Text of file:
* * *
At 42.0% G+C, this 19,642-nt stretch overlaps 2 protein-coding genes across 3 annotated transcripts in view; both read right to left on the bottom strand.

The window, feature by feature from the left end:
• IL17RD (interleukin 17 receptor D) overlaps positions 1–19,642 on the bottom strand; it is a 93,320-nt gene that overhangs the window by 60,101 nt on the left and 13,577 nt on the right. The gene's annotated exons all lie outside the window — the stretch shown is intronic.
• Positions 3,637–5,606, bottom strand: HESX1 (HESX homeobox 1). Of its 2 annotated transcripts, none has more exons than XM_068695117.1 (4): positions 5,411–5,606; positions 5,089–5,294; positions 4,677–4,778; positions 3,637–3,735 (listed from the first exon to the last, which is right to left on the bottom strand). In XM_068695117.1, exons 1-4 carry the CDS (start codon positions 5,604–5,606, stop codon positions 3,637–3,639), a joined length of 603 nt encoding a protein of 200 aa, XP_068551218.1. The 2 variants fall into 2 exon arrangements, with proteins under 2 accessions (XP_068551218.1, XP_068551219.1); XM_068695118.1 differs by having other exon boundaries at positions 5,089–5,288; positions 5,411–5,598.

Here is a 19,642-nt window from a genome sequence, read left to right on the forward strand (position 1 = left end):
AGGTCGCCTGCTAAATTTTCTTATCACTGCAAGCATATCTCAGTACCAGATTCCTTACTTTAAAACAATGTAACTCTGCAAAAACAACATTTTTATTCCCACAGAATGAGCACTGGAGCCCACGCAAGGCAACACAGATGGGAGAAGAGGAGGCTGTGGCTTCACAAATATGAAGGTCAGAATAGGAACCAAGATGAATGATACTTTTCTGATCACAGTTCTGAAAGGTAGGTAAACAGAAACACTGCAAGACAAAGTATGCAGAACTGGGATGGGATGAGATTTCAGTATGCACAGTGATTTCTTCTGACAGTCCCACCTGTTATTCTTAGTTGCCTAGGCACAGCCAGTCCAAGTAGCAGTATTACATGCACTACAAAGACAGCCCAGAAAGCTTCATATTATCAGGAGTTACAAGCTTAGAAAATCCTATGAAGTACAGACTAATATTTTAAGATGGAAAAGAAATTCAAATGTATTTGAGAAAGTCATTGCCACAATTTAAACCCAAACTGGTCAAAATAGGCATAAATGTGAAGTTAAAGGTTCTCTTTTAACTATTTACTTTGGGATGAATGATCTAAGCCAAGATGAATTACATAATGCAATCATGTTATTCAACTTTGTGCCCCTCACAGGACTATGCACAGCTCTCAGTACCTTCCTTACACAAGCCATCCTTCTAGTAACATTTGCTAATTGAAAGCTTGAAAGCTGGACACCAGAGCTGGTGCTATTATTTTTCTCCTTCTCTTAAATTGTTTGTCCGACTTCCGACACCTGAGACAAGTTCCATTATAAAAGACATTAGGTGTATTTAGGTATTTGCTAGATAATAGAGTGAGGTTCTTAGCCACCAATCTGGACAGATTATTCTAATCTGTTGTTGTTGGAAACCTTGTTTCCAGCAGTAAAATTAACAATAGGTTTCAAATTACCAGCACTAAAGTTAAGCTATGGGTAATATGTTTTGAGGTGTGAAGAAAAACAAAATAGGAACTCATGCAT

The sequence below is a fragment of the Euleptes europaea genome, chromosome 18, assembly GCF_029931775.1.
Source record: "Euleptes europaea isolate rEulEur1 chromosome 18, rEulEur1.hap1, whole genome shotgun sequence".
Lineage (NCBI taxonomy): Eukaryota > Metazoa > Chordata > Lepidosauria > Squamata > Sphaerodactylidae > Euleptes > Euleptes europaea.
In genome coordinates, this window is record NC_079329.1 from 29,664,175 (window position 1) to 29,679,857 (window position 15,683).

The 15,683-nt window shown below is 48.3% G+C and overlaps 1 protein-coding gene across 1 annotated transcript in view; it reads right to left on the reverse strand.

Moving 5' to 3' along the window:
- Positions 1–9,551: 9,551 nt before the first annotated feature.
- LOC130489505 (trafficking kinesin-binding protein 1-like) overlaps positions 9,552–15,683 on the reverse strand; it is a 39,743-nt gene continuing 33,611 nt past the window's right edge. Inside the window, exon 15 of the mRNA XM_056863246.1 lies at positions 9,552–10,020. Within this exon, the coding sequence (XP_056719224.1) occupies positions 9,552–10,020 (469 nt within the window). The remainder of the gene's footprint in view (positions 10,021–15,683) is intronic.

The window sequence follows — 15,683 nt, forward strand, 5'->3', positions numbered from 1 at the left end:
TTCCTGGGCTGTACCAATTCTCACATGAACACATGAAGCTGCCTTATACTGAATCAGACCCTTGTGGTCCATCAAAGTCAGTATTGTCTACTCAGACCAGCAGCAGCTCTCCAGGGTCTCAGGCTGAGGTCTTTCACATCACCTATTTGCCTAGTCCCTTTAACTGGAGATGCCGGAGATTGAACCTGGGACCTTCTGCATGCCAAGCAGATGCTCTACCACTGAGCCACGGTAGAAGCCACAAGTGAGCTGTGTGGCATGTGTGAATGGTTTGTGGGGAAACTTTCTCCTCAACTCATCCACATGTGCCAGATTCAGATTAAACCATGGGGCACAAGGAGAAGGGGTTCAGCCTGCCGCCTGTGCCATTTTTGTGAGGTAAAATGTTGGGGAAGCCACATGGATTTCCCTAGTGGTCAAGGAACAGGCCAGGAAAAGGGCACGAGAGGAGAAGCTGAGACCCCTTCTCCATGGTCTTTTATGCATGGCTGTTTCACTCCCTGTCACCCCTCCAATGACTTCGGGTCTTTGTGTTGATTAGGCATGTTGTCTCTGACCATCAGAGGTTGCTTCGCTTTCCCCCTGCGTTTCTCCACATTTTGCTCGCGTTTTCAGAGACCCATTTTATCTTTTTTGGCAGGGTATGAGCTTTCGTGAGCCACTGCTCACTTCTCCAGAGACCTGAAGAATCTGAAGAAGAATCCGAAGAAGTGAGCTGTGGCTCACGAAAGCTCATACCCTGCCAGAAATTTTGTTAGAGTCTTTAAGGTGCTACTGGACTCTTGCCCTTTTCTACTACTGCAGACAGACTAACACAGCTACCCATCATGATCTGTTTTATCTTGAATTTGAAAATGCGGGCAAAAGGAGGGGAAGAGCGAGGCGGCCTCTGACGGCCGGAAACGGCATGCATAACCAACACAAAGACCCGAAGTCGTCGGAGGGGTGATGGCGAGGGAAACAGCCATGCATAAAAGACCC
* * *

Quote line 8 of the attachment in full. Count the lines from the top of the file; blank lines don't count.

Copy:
Source record: "Euleptes europaea isolate rEulEur1 chromosome 18, rEulEur1.hap1, whole genome shotgun sequence".